You don’t need a fancy camera or expensive lighting rig to take nice photos of your finished objects, these tips can help even if you’re shooting with a camera phone. I deliberately stayed away from technical photography terms and theory so even the most inexperienced of us can understand how to improve their shots. It’s easy peasy!
Take a test shot then have a look at your camera LCD. Notice any clutter? Take knickknacks off the counters, move the laundry basket, close the closet door. Easier to take 3 minutes and move a small piece of furniture than to spend the next few years thinking, "why didn't I just move that cat toy?!" You don't have to clean up the whole room, only the 3 feet where you're shooting.
You’re made in the shade
Outdoor lighting can yield better results for point and shoot cameras but instead of waiting for a sunny day, try a cloudy day or shoot in the shade. Strong sunlight casts strong shadows that can detract from the texture of your finished object.
Shoot details first
Before trying to get that perfect all over hero shot of the entire FO, start by shooting the details. Photograph the cuffs, interesting shaping or button details. This gives your model time to warm up to you and the camera.
What’s behind you?
Everybody has seen the examples of a snapshot with a tree growing out of someone's head, so take a test shot to double check what that thumbnail version reveals to you. Look at Amy with lasers coming out of her eyes! (She also has an unwoven end sticking out. See the things you can catch by checking the LCD?)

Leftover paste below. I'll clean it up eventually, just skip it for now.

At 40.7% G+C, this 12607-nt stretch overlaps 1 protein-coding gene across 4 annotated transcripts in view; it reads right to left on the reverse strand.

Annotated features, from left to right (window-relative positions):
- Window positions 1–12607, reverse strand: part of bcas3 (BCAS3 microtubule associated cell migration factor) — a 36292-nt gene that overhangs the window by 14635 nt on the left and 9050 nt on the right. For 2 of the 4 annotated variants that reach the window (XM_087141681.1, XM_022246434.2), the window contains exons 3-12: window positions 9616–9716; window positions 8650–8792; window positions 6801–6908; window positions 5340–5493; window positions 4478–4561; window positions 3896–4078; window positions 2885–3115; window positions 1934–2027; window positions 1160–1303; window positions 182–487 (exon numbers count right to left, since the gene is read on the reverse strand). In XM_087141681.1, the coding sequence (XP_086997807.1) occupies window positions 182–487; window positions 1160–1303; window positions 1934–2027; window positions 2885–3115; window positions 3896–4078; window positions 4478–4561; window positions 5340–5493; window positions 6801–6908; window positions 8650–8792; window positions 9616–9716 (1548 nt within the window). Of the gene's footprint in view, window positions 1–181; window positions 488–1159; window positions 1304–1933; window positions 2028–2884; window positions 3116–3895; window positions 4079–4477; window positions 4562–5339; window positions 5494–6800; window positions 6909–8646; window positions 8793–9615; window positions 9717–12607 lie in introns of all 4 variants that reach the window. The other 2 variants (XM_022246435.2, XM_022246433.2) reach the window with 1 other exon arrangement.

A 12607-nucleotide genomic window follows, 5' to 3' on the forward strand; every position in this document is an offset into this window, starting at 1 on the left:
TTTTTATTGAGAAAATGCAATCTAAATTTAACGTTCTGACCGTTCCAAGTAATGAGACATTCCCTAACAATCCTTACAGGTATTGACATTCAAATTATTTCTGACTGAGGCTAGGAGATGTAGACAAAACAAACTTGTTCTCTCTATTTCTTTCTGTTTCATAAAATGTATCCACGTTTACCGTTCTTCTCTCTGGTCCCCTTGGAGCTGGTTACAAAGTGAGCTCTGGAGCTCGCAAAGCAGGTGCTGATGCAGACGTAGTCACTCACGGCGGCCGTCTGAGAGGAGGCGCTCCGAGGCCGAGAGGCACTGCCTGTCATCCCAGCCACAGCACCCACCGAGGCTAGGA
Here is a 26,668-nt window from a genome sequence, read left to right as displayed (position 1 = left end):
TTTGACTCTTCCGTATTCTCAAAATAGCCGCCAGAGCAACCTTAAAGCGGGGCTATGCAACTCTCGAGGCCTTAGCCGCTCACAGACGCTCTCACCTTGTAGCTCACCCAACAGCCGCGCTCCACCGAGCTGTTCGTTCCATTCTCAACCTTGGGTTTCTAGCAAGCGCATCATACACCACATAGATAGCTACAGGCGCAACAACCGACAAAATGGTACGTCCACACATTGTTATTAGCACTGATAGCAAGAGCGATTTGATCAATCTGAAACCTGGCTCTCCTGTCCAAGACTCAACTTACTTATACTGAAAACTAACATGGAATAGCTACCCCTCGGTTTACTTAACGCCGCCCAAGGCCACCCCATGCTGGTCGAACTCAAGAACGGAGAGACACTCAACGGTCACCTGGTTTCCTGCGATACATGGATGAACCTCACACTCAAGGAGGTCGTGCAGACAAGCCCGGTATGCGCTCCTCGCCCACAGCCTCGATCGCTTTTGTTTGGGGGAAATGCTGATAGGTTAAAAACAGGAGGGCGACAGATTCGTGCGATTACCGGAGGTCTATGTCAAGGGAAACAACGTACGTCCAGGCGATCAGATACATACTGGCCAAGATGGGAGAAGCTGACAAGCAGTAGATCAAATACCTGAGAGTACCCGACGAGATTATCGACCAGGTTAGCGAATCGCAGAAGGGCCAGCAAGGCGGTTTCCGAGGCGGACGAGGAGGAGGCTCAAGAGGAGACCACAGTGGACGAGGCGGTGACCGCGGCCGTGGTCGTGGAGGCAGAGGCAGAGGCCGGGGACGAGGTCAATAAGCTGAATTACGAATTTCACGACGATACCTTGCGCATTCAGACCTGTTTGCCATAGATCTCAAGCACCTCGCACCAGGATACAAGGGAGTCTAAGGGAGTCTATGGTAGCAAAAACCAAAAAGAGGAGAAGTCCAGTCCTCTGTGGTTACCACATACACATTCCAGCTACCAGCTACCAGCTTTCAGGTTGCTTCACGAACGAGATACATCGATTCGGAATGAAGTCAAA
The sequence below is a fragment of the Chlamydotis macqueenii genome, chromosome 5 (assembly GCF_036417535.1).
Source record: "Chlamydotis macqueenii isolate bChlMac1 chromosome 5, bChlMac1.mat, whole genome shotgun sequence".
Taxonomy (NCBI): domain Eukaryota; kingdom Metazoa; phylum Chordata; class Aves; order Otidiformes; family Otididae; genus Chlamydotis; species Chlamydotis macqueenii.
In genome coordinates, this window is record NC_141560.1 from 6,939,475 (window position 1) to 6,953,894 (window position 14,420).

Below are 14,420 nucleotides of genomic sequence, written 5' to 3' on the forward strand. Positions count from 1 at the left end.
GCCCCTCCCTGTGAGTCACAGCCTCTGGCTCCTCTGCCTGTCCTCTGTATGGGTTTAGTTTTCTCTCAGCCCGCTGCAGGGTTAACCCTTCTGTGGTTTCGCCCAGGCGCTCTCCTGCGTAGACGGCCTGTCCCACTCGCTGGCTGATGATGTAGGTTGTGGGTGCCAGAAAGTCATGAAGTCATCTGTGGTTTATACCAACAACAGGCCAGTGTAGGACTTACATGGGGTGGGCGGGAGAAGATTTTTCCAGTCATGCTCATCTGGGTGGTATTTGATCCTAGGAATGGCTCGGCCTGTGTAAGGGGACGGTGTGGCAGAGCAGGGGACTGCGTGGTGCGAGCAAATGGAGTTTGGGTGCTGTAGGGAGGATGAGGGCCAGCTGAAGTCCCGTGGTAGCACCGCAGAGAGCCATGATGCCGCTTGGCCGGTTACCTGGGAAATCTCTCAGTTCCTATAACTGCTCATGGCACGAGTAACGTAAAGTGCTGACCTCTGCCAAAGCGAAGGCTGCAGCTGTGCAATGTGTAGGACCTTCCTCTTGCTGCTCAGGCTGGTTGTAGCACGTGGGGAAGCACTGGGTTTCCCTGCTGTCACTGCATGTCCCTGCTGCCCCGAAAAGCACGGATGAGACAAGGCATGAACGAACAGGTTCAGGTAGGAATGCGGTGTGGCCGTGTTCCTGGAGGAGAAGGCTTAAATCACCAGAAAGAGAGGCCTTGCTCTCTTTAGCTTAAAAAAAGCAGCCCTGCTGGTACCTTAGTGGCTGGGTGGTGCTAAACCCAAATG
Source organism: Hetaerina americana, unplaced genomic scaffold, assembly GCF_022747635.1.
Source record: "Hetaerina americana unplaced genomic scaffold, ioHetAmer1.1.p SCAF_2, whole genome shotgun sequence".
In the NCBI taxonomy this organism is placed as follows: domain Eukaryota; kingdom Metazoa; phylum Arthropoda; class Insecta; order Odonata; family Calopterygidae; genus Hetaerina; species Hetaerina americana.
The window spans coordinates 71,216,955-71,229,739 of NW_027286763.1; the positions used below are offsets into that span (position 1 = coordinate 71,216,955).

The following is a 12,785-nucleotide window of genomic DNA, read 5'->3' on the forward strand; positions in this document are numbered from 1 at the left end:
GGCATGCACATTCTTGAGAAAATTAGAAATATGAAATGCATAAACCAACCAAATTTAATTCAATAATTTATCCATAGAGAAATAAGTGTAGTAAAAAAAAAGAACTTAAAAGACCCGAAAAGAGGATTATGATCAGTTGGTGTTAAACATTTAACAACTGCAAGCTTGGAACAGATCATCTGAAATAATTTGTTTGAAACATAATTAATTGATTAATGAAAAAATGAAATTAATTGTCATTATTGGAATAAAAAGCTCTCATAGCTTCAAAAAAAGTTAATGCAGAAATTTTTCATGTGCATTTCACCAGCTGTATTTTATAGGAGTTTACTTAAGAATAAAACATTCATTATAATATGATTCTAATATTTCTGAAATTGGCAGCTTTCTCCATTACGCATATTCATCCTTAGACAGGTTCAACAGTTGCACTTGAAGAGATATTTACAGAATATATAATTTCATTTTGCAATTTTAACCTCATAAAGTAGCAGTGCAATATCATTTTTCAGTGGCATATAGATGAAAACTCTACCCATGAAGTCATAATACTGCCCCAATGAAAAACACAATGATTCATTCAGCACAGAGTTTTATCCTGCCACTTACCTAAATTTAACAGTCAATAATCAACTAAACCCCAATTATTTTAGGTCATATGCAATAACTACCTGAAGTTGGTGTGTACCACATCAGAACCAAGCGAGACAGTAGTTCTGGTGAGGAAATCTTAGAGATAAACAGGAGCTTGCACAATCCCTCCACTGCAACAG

Use a prop
It's hard to feel comfortable standing in front of a camera and it gives many people stage fright. Give your subject something to do and you'll find they'll look more natural and relaxed.
Angles can make all the difference .If placing a hand on your hip, don't push down the way you would normally. Try barely touching your hip instead. This will prevent an inadvertent muffin top over your hand and will still read like you have your hand firmly placed there. If you're looking away from the camera, don't look all the way to the side. When too much of the whites of your eyes show, it gives you crazy eyes! Same goes with turning your head. Don't look all the way over your shoulder or your head will appear disconnected from your spine. Faking these angles and poses is called a cheat and models the world over do it.
Shoot when they think you're not shooting. Look through the lens and pretend to fiddle with a setting and catch your model in a natural moment. Candid photos can be incredibly charming.
More, more, more
Take more photos than you think you need. Unless you're shooting film, it doesn't cost any more to shoot a few extra frames. The more photos you take, the more you have to choose from.
Fill the frame
There are heaps of free photo editing tools online and even the most basic will give you a crop feature. The FO should be the focus of the photo, don't be afraid to crop in tight. Let us see what you made!
Find your Hero
Once you have narrowed down your shoot to your favourites, go through them one more time. Do you need 3 photos of that shoulder seam or will one work just as well? Edit out the superfluous shots. When presented all together, 3-5 photos total for the project have impact. If you’re looking to increase your web visibility or solicit comments, people will flock to the hero shot. Don’t confuse them by giving them multiples to admire. Make the hero a hero!
Born on the West Coast of Canada, Caro Sheridan spent her formative years in creative environs surrounded by fabric and yarn. While her mother taught knitting, embroidery, and couture tailoring from home, Caro played Barbies under the table, seemingly oblivious. Fabric cutting tables must have osmotic properties though because the wee girl learned how to set in sleeves and turn hems before she was seven years old.
Article & Photography © 2011 Caro Sheridan. Contact
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